Commodity markets diverged this week as metals benefitted from better-than-expected US jobs data, while oil futures were hit by easing supply strains.
OIL: Crude futures slid on easing concerns about supply in Iraq and Libya, but losses were capped by evidence of healthy demand in the world’s top oil consumer, the US, traders said.
Crude prices began sliding this week on Wednesday after Interim Libyan Prime Minister Abdullah al-Thani said authorities had regained control of export terminals blockaded by rebels. Production in the OPEC member has been severely limited for a year after rebels last summer blockaded terminals as part of a campaign to restore autonomy in the country’s eastern region. Its output stands at about a fifth of its normal production.
Concerns over a possible supply disruption due to Iraq’s security crisis have also eased.
Islamist militants have overrun swathes of territory in Iraq in a lightning offensive since June 9, but have so far not yet directly threatened the key oil-producing region in the country’s south.
Crude price losses were capped by a bigger-than-expected drop in US inventories.
The US Energy Information Administration on Wednesday said US commercial crude inventories fell 3.2 million barrels last week, almost twice the amount predicted by analysts.
Meanwhile the US Department of Labor on Thursday said the US economy added 288,000 jobs last month, well above expectations of 215,000, cutting the unemployment rate to 6.1 percent from 6.3 percent in May.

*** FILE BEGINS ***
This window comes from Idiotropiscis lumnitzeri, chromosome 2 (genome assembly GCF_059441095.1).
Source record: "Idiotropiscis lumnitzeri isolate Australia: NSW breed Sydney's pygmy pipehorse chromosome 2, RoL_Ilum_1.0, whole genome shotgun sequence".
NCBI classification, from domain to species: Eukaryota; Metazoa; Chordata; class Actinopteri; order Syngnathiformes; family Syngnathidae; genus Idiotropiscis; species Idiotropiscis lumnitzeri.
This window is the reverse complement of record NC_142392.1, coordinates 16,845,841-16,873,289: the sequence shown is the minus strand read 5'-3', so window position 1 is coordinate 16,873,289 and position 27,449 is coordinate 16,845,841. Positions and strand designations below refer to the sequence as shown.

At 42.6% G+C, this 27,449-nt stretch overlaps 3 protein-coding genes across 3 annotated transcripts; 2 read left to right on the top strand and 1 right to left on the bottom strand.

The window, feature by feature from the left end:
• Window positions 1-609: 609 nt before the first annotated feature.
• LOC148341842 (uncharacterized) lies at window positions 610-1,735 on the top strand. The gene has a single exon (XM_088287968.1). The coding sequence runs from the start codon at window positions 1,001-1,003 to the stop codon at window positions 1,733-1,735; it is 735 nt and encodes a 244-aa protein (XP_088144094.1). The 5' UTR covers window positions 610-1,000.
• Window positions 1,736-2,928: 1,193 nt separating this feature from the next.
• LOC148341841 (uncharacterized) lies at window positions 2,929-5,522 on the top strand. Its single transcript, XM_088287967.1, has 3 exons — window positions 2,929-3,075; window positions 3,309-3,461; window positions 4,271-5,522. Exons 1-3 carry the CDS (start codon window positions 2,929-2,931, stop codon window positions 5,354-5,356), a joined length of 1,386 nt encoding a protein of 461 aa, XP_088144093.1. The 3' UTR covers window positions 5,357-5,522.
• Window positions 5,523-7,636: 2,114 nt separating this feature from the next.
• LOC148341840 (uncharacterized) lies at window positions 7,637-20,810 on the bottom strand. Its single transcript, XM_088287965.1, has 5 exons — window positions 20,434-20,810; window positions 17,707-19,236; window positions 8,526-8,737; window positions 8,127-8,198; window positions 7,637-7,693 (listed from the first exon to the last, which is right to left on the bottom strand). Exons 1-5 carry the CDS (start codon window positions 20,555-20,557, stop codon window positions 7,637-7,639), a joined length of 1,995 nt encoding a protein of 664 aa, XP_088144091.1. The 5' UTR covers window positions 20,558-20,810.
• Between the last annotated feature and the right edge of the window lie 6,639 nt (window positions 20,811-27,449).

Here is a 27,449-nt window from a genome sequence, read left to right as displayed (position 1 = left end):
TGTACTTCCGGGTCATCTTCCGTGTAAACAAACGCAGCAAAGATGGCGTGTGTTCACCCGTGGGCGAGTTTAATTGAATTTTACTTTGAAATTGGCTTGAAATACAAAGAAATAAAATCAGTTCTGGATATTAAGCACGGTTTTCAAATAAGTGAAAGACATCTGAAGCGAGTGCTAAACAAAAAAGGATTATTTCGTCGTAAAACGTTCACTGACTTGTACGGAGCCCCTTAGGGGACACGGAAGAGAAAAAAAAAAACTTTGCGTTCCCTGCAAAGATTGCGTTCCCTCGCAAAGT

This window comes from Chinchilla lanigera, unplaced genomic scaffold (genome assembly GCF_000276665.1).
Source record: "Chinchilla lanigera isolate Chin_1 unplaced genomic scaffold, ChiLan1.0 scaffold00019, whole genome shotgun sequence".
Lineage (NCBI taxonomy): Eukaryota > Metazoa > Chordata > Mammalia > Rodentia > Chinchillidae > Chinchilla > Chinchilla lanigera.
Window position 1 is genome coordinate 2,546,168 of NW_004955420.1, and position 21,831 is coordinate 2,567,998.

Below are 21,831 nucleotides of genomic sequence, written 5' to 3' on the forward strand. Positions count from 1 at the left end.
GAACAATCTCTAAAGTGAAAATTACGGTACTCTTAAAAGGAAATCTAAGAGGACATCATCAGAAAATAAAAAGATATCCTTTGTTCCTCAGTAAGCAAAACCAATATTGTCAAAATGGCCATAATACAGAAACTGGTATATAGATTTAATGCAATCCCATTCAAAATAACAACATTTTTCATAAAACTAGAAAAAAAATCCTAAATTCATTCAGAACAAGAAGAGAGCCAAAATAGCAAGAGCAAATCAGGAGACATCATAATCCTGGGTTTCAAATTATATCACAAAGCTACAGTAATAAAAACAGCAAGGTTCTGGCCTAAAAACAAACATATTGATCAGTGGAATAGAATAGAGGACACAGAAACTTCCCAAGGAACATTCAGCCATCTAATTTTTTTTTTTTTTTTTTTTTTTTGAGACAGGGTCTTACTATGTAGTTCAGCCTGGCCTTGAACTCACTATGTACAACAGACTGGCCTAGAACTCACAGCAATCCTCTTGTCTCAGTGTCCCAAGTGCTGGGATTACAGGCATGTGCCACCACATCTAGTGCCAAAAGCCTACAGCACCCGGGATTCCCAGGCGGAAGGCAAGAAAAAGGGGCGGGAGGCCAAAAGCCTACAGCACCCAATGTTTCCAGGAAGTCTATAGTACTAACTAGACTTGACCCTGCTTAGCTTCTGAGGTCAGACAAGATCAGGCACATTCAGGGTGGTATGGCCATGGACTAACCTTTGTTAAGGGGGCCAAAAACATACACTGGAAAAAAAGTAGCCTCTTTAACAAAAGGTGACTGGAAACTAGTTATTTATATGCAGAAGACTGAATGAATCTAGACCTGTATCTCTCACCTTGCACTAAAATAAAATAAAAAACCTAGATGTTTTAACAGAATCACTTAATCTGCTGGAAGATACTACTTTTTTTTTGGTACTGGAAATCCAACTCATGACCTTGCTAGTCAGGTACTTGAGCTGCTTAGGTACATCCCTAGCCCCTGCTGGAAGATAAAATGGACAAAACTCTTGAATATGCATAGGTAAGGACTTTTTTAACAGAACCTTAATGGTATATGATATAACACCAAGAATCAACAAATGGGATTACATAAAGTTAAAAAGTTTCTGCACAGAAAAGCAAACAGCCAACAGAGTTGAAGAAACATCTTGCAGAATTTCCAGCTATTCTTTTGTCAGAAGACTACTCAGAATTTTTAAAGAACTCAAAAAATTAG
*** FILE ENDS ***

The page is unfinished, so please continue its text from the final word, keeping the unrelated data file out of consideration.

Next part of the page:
Also supporting prices was China and Japan manufacturing expanding last month.
By Friday on London’s Intercontinental Exchange, Brent North Sea crude for delivery next month slid to US$110.87 a barrel from US$113.18 one week earlier.
On the New York Mercantile Exchange, West Texas Intermediate, or light sweet crude, for next month dropped to US$103.90 a barrel from US$105.55.
PRECIOUS METALS: Gold hit three-month highs before losing some of its gains because of the positive US jobs data.
Palladium hit a 13-year high at US$866.85 an ounce on solid demand and strikes in South Africa, where engineering and metals workers rejected a wage hike offer to end the country’s largest-ever strike, firms said on Friday.
By Friday on the London Bullion Market, gold rose to US$1,319.25 an ounce from US$1,317.50 a week earlier, as silver hit US$21.12 from US$21.04.
On the London Platinum and Palladium Market, platinum climbed to US$1,503 an ounce from US$1,479, while palladium rose to US$866 from US$839.
COCOA: Prices steadied amid signs of a healthy crop in Ivory Coast, the world’s top producer.
By Friday on LIFFE, London’s futures exchange, cocoa for delivery in September eased to ￡1,919 a tonne from ￡1,924 a week earlier.
On the ICE Futures US exchange, cocoa for September fell to US$3,100 from US$3,108.
RUBBER: Prices in Kuala Lumpur fell as the ringgit strengthened against the US dollar and due to concerns about demand in top rubber consumer China.
The Malaysian Rubber Board’s benchmark SMR20 dropped to US$0.17435 a kilo from US$0.17865 a week earlier.